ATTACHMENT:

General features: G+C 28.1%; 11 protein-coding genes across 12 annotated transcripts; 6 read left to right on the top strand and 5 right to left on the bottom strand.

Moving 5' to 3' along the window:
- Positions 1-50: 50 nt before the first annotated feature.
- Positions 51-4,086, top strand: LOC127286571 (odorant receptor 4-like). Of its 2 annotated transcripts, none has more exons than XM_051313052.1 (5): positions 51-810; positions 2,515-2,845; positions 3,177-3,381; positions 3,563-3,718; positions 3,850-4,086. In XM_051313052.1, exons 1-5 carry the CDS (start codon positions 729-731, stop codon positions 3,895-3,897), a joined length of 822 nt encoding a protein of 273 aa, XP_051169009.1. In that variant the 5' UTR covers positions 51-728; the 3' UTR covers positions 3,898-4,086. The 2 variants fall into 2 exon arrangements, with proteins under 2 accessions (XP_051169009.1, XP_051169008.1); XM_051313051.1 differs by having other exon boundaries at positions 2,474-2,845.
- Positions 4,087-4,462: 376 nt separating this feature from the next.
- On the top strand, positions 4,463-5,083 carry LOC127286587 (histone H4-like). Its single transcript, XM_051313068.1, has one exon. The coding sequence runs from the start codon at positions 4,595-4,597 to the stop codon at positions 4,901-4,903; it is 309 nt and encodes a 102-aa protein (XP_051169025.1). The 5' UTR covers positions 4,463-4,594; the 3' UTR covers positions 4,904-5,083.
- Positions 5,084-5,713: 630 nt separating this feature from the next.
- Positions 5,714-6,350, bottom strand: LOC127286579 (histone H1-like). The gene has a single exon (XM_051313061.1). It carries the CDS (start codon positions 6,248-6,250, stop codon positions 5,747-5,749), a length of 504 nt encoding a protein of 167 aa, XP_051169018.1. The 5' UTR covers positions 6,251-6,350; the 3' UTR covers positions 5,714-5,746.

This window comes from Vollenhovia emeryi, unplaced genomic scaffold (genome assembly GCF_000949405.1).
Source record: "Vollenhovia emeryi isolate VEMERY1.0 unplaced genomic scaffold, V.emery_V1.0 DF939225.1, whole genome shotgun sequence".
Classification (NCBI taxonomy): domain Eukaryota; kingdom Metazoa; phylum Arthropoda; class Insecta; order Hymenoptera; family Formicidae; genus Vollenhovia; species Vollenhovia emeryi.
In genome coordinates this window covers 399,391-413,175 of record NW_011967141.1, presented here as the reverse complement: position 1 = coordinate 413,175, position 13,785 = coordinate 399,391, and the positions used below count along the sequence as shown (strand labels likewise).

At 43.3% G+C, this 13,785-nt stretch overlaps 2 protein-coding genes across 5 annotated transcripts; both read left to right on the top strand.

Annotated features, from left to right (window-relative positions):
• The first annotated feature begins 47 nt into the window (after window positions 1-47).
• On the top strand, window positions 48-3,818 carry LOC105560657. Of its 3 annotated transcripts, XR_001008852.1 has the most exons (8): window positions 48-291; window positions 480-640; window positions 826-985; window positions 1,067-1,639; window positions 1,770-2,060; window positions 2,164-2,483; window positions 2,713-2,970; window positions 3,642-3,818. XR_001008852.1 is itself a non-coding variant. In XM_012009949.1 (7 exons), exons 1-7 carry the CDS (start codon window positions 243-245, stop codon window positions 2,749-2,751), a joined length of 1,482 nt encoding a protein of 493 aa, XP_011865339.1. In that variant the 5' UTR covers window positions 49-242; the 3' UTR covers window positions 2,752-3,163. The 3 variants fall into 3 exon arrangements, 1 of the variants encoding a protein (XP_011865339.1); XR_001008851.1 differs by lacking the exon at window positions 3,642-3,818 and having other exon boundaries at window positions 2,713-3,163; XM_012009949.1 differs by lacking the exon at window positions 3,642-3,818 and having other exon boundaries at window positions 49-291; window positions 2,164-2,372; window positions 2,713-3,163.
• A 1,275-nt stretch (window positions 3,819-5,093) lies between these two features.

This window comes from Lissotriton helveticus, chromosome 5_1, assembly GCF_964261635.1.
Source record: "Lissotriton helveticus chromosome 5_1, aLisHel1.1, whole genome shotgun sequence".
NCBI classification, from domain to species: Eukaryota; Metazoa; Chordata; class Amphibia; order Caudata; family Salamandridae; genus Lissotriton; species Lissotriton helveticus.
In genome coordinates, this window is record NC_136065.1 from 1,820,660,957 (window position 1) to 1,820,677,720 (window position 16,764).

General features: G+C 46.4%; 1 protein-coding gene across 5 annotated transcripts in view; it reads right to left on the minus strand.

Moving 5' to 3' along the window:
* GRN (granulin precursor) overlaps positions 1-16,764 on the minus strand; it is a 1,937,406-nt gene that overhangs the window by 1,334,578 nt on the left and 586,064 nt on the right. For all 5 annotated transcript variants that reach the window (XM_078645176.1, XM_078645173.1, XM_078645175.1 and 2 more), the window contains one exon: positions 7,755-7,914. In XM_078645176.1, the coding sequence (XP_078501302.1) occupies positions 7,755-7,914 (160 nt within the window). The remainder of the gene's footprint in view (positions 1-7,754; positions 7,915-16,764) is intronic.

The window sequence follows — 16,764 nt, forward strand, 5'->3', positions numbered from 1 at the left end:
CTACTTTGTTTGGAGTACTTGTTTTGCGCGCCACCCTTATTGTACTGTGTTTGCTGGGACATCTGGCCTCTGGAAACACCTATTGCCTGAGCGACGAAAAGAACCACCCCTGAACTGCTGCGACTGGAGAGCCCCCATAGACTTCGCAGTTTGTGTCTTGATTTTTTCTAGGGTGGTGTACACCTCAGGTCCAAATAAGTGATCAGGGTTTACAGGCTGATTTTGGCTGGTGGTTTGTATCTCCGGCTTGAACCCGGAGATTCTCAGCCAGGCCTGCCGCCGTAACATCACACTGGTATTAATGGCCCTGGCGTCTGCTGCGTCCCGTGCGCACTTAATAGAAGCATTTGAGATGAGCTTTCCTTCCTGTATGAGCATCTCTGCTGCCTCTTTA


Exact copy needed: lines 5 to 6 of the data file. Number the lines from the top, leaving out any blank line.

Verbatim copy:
- Positions 4,087-4,462: 376 nt separating this feature from the next.
- On the top strand, positions 4,463-5,083 carry LOC127286587 (histone H4-like). Its single transcript, XM_051313068.1, has one exon. The coding sequence runs from the start codon at positions 4,595-4,597 to the stop codon at positions 4,901-4,903; it is 309 nt and encodes a 102-aa protein (XP_051169025.1). The 5' UTR covers positions 4,463-4,594; the 3' UTR covers positions 4,904-5,083.